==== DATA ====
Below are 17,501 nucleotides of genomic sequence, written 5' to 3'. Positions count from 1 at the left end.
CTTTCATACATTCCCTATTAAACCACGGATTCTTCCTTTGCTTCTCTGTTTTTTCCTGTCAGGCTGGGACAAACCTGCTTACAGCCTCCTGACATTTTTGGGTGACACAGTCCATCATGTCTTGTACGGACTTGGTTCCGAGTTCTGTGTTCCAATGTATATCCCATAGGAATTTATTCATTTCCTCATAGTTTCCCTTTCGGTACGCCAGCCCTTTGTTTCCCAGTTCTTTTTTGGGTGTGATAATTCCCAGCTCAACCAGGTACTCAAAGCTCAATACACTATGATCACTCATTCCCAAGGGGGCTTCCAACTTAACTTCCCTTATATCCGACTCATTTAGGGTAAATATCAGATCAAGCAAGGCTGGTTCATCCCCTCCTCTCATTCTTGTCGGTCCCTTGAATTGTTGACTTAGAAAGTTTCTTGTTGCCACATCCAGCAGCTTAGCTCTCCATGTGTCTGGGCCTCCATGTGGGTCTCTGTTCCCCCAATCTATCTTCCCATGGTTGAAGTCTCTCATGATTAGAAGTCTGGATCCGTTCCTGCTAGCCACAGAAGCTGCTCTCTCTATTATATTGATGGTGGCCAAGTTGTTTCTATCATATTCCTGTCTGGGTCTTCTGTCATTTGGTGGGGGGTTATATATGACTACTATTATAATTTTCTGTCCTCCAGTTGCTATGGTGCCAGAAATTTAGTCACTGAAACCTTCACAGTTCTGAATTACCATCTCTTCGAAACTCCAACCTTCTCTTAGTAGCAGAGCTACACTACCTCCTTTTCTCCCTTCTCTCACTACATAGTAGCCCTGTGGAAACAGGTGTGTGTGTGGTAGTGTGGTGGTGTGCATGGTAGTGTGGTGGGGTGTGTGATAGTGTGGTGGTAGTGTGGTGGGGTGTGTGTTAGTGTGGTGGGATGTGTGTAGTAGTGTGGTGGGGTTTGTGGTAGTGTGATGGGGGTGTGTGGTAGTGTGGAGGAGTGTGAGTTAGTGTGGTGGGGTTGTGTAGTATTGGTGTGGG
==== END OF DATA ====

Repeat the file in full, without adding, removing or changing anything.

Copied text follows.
Below are 17,501 nucleotides of genomic sequence, written 5' to 3'. Positions count from 1 at the left end.
CTTTCATACATTCCCTATTAAACCACGGATTCTTCCTTTGCTTCTCTGTTTTTTCCTGTCAGGCTGGGACAAACCTGCTTACAGCCTCCTGACATTTTTGGGTGACACAGTCCATCATGTCTTGTACGGACTTGGTTCCGAGTTCTGTGTTCCAATGTATATCCCATAGGAATTTATTCATTTCCTCATAGTTTCCCTTTCGGTACGCCAGCCCTTTGTTTCCCAGTTCTTTTTTGGGTGTGATAATTCCCAGCTCAACCAGGTACTCAAAGCTCAATACACTATGATCACTCATTCCCAAGGGGGCTTCCAACTTAACTTCCCTTATATCCGACTCATTTAGGGTAAATATCAGATCAAGCAAGGCTGGTTCATCCCCTCCTCTCATTCTTGTCGGTCCCTTGAATTGTTGACTTAGAAAGTTTCTTGTTGCCACATCCAGCAGCTTAGCTCTCCATGTGTCTGGGCCTCCATGTGGGTCTCTGTTCCCCCAATCTATCTTCCCATGGTTGAAGTCTCTCATGATTAGAAGTCTGGATCCGTTCCTGCTAGCCACAGAAGCTGCTCTCTCTATTATATTGATGGTGGCCAAGTTGTTTCTATCATATTCCTGTCTGGGTCTTCTGTCATTTGGTGGGGGGTTATATATGACTACTATTATAATTTTCTGTCCTCCAGTTGCTATGGTGCCAGAAATTTAGTCACTGAAACCTTCACAGTTCTGAATTACCATCTCTTCGAAACTCCAACCTTCTCTTAGTAGCAGAGCTACACTACCTCCTTTTCTCCCTTCTCTCACTACATAGTAGCCCTGTGGAAACAGGTGTGTGTGTGGTAGTGTGGTGGTGTGCATGGTAGTGTGGTGGGGTGTGTGATAGTGTGGTGGTAGTGTGGTGGGGTGTGTGTTAGTGTGGTGGGATGTGTGTAGTAGTGTGGTGGGGTTTGTGGTAGTGTGATGGGGGTGTGTGGTAGTGTGGAGGAGTGTGAGTTAGTGTGGTGGGGTTGTGTAGTATTGGTGTGGG